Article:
Canada has had another record year for deaths by euthanasia, with a 35% increase to some 13,500 state-sanctioned suicides in 2022, according to an analysis of official data.
Canada’s health chiefs won’t release their official tally for a few weeks, but data from Ontario, Alberta, Quebec and Nova Scotia already show a sharp rise in euthanasia deaths this year. last.
Based on these figures, the Coalition for the Prevention of Euthanasia, a campaign group, estimated that cases of medical assistance in dying (MAID) have increased from 10,064 in 2021 to some 13,500 in 2022.
They shared this projection exclusively with DailyMail.com.
Canada has one of the most permissive assisted suicide programs in the world. Critics say it is on a perilous road to mass euthanasia and ever-increasing pressure on the sick, disabled and poor to end their lives prematurely.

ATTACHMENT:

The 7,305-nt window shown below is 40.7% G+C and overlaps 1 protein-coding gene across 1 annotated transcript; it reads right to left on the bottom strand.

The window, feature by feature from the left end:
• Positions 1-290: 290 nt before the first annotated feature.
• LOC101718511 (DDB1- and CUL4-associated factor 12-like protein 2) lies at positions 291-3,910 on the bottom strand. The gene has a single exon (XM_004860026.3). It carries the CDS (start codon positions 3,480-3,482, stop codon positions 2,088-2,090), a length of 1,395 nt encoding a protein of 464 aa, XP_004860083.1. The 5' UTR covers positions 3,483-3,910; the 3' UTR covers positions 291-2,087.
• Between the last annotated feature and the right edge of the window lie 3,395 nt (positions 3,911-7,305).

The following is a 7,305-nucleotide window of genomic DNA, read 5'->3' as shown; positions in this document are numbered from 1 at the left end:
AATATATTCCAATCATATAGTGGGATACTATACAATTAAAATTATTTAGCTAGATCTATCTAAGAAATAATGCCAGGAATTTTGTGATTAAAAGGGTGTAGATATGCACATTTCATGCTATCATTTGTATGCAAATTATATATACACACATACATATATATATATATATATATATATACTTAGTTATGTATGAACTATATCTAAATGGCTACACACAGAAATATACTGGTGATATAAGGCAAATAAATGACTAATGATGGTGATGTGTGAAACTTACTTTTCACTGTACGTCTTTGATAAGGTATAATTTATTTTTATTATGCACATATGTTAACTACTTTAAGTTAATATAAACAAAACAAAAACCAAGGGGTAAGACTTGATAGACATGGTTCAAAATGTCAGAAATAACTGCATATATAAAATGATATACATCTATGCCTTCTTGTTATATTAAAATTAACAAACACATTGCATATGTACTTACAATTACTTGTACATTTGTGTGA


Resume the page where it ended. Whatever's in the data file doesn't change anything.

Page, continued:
Coalition director Alex Schadenberg said euthanasia rates were skyrocketing because “strong promotion of MAID within our medical system” had “normalized” lethal injections.
Official data from Ontario, Alberta, Quebec and Nova Scotia already show a sharp increase in euthanasia deaths last year
Canada allows doctors to give lethal injections and MD candidates to receive deadly drugs they can take at home, like in this photo
“Every major healthcare facility has a MAID team that will literally approach anyone who might be eligible for MAID and ask if they want to die,” Schadenberg told DailyMail.com.
Daniel Zekveld, an analyst at ARPA Canada, a Christian advocacy group, said Canada has created “one of the most permissive euthanasia regimes in the world” where deaths are “steadily increasing”.
“Safeguards continue to be relaxed and euthanasia is increasingly offered as an easy solution to suffering,” Zekveld told DailyMail.com.
“Instead of normalizing euthanasia and accepting the death of thousands of Canadians, Canada must promote suicide prevention and life-saving care for all.”
Health Canada, the federal government agency, did not immediately respond to DailyMail.com’s request for comment.